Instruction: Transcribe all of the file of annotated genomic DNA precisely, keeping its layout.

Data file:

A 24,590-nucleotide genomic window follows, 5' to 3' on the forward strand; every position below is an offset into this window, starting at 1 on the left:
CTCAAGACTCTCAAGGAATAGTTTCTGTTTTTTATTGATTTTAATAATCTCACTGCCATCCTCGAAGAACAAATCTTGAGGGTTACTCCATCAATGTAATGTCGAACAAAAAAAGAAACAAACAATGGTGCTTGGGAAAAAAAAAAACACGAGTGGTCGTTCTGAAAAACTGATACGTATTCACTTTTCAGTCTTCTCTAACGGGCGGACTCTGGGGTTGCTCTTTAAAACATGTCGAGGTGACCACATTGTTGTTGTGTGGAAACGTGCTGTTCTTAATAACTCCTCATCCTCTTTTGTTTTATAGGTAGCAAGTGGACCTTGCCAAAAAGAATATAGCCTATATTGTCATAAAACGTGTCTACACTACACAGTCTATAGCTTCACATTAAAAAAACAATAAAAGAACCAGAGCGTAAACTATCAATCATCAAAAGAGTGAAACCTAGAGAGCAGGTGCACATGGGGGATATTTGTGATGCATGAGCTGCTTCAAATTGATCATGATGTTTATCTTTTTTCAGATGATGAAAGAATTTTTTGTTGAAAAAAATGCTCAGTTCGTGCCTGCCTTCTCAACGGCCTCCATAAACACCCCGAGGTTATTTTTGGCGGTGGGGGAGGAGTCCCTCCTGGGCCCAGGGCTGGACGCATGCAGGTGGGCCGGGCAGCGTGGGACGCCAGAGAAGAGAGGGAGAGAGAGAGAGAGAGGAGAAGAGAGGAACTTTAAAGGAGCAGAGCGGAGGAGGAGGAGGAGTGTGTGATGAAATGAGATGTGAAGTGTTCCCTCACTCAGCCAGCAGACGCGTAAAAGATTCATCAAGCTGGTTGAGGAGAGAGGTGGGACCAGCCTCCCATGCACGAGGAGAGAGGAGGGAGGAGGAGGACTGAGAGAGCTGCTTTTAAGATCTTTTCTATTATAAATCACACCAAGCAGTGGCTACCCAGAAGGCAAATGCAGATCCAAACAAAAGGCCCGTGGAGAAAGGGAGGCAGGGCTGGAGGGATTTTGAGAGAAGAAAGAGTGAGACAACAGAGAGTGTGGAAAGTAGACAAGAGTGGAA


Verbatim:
A 24,590-nucleotide genomic window follows, 5' to 3' on the forward strand; every position below is an offset into this window, starting at 1 on the left:
CTCAAGACTCTCAAGGAATAGTTTCTGTTTTTTATTGATTTTAATAATCTCACTGCCATCCTCGAAGAACAAATCTTGAGGGTTACTCCATCAATGTAATGTCGAACAAAAAAAGAAACAAACAATGGTGCTTGGGAAAAAAAAAAACACGAGTGGTCGTTCTGAAAAACTGATACGTATTCACTTTTCAGTCTTCTCTAACGGGCGGACTCTGGGGTTGCTCTTTAAAACATGTCGAGGTGACCACATTGTTGTTGTGTGGAAACGTGCTGTTCTTAATAACTCCTCATCCTCTTTTGTTTTATAGGTAGCAAGTGGACCTTGCCAAAAAGAATATAGCCTATATTGTCATAAAACGTGTCTACACTACACAGTCTATAGCTTCACATTAAAAAAACAATAAAAGAACCAGAGCGTAAACTATCAATCATCAAAAGAGTGAAACCTAGAGAGCAGGTGCACATGGGGGATATTTGTGATGCATGAGCTGCTTCAAATTGATCATGATGTTTATCTTTTTTCAGATGATGAAAGAATTTTTTGTTGAAAAAAATGCTCAGTTCGTGCCTGCCTTCTCAACGGCCTCCATAAACACCCCGAGGTTATTTTTGGCGGTGGGGGAGGAGTCCCTCCTGGGCCCAGGGCTGGACGCATGCAGGTGGGCCGGGCAGCGTGGGACGCCAGAGAAGAGAGGGAGAGAGAGAGAGAGAGGAGAAGAGAGGAACTTTAAAGGAGCAGAGCGGAGGAGGAGGAGGAGTGTGTGATGAAATGAGATGTGAAGTGTTCCCTCACTCAGCCAGCAGACGCGTAAAAGATTCATCAAGCTGGTTGAGGAGAGAGGTGGGACCAGCCTCCCATGCACGAGGAGAGAGGAGGGAGGAGGAGGACTGAGAGAGCTGCTTTTAAGATCTTTTCTATTATAAATCACACCAAGCAGTGGCTACCCAGAAGGCAAATGCAGATCCAAACAAAAGGCCCGTGGAGAAAGGGAGGCAGGGCTGGAGGGATTTTGAGAGAAGAAAGAGTGAGACAACAGAGAGTGTGGAAAGTAGACAAGAGTGGAA